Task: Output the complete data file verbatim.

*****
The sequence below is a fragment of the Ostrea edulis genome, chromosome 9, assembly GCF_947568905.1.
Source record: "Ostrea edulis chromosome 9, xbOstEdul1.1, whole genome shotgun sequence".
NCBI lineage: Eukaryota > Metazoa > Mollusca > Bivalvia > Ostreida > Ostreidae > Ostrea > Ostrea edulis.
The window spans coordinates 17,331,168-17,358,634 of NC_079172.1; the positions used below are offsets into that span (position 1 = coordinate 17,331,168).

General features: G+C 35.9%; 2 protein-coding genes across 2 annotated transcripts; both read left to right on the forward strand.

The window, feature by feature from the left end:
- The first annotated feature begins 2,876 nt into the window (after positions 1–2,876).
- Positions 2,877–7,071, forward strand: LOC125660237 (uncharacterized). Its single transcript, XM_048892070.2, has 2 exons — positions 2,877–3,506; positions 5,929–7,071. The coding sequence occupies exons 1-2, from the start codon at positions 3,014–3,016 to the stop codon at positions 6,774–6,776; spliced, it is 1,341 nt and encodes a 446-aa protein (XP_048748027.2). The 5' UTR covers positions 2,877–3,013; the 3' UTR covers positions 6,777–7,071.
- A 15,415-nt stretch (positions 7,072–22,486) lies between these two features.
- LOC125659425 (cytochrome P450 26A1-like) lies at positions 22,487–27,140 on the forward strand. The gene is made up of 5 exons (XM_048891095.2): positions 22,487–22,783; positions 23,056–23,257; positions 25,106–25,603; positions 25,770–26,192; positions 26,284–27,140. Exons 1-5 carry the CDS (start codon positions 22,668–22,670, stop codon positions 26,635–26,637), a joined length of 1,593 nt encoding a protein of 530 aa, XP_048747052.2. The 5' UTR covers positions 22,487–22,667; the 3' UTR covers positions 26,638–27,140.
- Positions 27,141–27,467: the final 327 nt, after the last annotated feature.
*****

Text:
The sequence below is a fragment of the Ostrea edulis genome, chromosome 9, assembly GCF_947568905.1.
Source record: "Ostrea edulis chromosome 9, xbOstEdul1.1, whole genome shotgun sequence".
NCBI lineage: Eukaryota > Metazoa > Mollusca > Bivalvia > Ostreida > Ostreidae > Ostrea > Ostrea edulis.
The window spans coordinates 17,331,168-17,358,634 of NC_079172.1; the positions used below are offsets into that span (position 1 = coordinate 17,331,168).

General features: G+C 35.9%; 2 protein-coding genes across 2 annotated transcripts; both read left to right on the forward strand.

The window, feature by feature from the left end:
- The first annotated feature begins 2,876 nt into the window (after positions 1–2,876).
- Positions 2,877–7,071, forward strand: LOC125660237 (uncharacterized). Its single transcript, XM_048892070.2, has 2 exons — positions 2,877–3,506; positions 5,929–7,071. The coding sequence occupies exons 1-2, from the start codon at positions 3,014–3,016 to the stop codon at positions 6,774–6,776; spliced, it is 1,341 nt and encodes a 446-aa protein (XP_048748027.2). The 5' UTR covers positions 2,877–3,013; the 3' UTR covers positions 6,777–7,071.
- A 15,415-nt stretch (positions 7,072–22,486) lies between these two features.
- LOC125659425 (cytochrome P450 26A1-like) lies at positions 22,487–27,140 on the forward strand. The gene is made up of 5 exons (XM_048891095.2): positions 22,487–22,783; positions 23,056–23,257; positions 25,106–25,603; positions 25,770–26,192; positions 26,284–27,140. Exons 1-5 carry the CDS (start codon positions 22,668–22,670, stop codon positions 26,635–26,637), a joined length of 1,593 nt encoding a protein of 530 aa, XP_048747052.2. The 5' UTR covers positions 22,487–22,667; the 3' UTR covers positions 26,638–27,140.
- Positions 27,141–27,467: the final 327 nt, after the last annotated feature.